Labor Board Reverses Ruling That Helped Workers Fight Large Chains

From today’s New York Times:

The National Labor Relations Board on Thursday overturned a key Obama-era precedent that had given workers significant leverage in challenging companies like fast-food and hotel chains over labor practices.

The ruling changes the standard for holding a company responsible for labor law violations that occur at another company, like a contractor or franchisee, with which it has a relationship.

The doctrine also governs whether such a corporation would have to bargain with workers at a franchise if they unionized, or whether only the owners of the franchise would have to do so.

While most labor law experts expected the labor board, which gained a Republican majority only in late September, to overturn the board’s so-called joint-employer decision from 2015, the speed of the change came as a surprise to many.

“Frankly, it’s shocking,” said Wilma B. Liebman, a former Democratic appointee on the board who once served as its chairwoman.

The board’s 3-to-2 vote, along party lines, restores the pre-2015 standard, which deemed a fast-food corporation a joint employer only if it exercised direct and immediate control over workers at the franchise, and in a way that was not limited.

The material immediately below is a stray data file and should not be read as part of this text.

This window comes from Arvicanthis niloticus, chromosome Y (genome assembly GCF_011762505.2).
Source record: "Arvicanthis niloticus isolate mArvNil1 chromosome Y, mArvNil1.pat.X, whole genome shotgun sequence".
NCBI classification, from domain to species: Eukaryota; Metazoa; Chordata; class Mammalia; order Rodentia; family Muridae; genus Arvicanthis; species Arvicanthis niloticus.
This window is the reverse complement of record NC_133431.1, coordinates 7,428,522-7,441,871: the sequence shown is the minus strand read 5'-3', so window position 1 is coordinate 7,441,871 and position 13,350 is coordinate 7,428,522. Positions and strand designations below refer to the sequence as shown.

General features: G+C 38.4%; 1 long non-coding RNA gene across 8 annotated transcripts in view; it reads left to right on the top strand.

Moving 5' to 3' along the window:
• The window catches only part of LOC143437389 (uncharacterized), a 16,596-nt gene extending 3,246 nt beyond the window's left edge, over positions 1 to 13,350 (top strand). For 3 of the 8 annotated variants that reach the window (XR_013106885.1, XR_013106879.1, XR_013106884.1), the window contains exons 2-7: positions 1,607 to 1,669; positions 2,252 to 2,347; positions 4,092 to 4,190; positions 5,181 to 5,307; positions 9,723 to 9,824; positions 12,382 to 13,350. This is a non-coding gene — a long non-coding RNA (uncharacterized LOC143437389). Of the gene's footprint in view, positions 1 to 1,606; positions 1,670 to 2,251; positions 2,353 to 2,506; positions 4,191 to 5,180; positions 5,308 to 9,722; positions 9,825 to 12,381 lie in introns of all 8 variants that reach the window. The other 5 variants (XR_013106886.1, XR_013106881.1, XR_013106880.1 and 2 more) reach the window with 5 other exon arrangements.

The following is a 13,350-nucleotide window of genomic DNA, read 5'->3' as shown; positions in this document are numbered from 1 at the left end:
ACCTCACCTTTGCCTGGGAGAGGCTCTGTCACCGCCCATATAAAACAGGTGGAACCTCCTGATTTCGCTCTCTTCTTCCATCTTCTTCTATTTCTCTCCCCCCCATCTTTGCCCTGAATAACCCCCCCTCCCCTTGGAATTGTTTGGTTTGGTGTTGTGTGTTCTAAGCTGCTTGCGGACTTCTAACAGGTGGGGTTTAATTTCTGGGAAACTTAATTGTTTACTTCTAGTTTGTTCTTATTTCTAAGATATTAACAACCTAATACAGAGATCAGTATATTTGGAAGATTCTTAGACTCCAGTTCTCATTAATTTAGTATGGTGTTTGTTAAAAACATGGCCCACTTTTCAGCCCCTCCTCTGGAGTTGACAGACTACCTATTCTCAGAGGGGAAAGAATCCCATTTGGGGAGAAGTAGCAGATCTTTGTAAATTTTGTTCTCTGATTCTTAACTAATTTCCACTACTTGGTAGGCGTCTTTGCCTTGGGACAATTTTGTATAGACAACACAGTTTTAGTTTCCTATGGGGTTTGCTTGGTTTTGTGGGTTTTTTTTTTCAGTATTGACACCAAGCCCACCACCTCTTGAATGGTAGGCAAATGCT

Employer groups had been agitating to undo the standard that was set under President Barack Obama almost from the moment it was decided, and they applauded the decision on Thursday.

The key question in determining whether a company, like a fast-food corporation, is a joint employer of workers employed by another company, like one of the chain’s franchisees, is the degree of control exercised by the corporation over workers at the franchise. The ruling on Thursday declared that such control must be direct.

Under the Obama-era doctrine, the fast-food corporation could be held liable for labor violations that occurred at the franchise even if the control it exerted was indirect — for example, if it required the franchisee to use software dictating certain scheduling practices — or if it had the right to exercise control over workers that it nonetheless didn’t exercise.

The reversal could have important implications for the ability of workers to win concessions from employers through collective bargaining. In many cases, a contractor or franchisee has such low profit margins that it could not afford to raise wages or improve benefits even if it wanted to.

Read the complete article here.